The city has been averaging over 10,000 tons of garbage for a year and has been with Iris Glen for many years. The change came about because the city’s contract with Iris Glen expired this year. The city accepted bids to handle the city’s waste in the future, but only two bids were received: from Waste Management, the owner of Iris Glen; and from the Carter County Landfill.
The contact is for five years, with an option for five more years. Based on the bids, Iris Glen was the cheapest for the first five years, being .27 cents cheaper per ton than the Carter County Landfill’s bid. But the county’s offer over the last five years was much more attractive. Adding those five years to the first five years meant the county’s bid was $3.72 per ton cheaper over the entire 10 years.
City staff said that would save the county $352,843.50 over the 10 years. That is based on $34.25 per ton and disposing of 10,302 tons of solid waste each year.
City Manager Daniel Estes and Mayor Curt Alexander also discussed other savings with the city’s street and sanitation manager, Danny Hilbert. They said the shorter distance to the Carter County Landfill represented savings in fuel costs and maintenance costs. Estes said with the drop off of the last load at the end of the day, it was a much shorter distance to the city garage from the Carter County Landfill than from Iris Glen.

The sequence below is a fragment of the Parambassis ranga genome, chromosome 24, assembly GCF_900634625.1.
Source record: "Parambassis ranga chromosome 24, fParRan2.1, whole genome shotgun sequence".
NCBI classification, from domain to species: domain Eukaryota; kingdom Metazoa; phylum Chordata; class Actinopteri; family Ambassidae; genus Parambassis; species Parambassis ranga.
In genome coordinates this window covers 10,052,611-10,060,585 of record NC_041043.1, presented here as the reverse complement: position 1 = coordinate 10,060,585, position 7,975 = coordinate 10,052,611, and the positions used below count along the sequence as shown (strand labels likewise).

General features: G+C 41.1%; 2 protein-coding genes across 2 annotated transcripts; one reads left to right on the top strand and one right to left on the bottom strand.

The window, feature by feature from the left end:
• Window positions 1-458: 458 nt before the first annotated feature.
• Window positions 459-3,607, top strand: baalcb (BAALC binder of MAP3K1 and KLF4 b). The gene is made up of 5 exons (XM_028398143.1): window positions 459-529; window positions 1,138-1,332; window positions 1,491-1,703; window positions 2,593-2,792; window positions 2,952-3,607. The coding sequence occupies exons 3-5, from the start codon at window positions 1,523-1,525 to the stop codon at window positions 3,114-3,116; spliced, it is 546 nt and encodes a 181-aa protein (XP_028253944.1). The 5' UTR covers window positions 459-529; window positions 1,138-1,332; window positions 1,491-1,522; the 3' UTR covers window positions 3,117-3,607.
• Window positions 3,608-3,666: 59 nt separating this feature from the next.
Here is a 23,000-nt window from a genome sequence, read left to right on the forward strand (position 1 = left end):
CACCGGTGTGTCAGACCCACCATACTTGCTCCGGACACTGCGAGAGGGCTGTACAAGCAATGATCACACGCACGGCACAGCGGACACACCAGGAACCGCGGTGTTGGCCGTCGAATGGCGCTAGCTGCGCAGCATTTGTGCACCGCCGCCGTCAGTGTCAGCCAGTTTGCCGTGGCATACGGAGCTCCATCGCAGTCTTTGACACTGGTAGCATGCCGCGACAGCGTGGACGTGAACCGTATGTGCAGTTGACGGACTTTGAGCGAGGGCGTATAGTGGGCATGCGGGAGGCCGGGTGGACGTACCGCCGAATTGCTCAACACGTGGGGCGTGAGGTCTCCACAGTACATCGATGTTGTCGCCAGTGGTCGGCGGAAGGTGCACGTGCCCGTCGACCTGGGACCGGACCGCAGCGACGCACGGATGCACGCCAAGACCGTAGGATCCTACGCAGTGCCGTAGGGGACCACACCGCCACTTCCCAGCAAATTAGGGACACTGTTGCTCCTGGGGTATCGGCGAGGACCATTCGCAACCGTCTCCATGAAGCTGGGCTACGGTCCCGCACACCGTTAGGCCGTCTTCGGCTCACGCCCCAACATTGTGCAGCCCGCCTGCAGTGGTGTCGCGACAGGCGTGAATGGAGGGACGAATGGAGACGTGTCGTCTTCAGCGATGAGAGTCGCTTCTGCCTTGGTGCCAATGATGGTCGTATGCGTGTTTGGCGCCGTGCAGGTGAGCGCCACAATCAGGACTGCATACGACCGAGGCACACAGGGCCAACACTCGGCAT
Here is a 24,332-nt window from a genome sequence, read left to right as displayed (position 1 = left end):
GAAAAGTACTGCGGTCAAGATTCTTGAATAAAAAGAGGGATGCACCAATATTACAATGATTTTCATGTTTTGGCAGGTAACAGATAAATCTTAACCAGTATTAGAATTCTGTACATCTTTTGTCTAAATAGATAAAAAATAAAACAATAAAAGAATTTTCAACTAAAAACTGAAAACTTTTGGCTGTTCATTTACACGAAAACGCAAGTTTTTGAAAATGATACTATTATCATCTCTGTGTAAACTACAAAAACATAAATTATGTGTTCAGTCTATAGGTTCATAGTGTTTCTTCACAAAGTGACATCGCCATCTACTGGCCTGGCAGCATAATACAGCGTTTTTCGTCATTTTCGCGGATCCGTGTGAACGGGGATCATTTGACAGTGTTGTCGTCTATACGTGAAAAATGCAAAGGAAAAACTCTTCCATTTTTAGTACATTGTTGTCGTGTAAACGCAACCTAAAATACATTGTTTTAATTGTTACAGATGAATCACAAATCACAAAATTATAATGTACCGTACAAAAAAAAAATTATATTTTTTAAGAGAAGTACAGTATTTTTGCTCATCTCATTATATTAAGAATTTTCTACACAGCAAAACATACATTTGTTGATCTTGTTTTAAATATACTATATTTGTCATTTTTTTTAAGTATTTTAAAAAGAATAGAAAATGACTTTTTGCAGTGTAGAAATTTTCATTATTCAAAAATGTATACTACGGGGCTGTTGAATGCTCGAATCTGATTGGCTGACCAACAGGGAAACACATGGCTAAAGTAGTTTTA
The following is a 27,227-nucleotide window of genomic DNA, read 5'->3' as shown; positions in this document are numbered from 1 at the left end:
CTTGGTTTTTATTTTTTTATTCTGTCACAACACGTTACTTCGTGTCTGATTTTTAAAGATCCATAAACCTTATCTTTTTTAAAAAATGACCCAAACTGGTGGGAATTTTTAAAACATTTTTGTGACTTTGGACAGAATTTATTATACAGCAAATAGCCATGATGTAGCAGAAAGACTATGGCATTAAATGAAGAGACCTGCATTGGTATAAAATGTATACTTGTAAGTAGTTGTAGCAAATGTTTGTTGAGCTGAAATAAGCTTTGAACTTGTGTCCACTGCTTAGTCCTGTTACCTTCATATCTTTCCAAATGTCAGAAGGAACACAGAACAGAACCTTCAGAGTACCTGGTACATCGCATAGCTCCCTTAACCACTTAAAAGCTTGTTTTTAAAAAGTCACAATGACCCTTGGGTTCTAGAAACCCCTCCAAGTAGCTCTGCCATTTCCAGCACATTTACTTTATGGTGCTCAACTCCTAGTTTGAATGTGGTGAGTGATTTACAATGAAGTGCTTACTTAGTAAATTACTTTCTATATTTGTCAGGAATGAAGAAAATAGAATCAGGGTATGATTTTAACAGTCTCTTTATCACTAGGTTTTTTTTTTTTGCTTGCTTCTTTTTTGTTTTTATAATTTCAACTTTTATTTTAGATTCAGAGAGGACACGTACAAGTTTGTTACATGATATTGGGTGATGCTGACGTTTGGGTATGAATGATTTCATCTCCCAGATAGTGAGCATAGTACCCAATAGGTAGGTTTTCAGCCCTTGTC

The new relationship with the Carter County Landfill is not complete yet. The Carter County Commission must approve the new contract at its next meeting Monday. Its Budget Committee has already voted to recommend its approval and also will recommend several expenditures to handle the additional 10,000 tons per year.
City Council also approved of four new positions. These include a director for the new Main Street program, a system engineer for the Electric Department, a field data collection technician for the Water Department and a substation/meter tech apprentice for the Electric Department.
The council also approved the release of 2019-2020 funds for the outside agencies that were approved in this year’s budget process, with one exception. The Council voted to hold the funding for the American Red Cross until after a discussion on future plans for that organization. That move came because Councilman Richard Barker said he had noticed a news story about the closing of the Johnson City office of the Red Cross.
The council also gave authorization to Estes to negotiate a contract for the purchase of the building adjacent to the Elizabethton Police Department headquarters. The building had until recently been the dental clinic of Dr. George Zodrawski.
The vote was not an indication that the City Council plans to acquire the building as part of the expansion of the police headquarters. The negotiation is to get a firm price to be used in making determinations among several other alternatives and answer the question of which would be the most cost-effective way to expand the police department.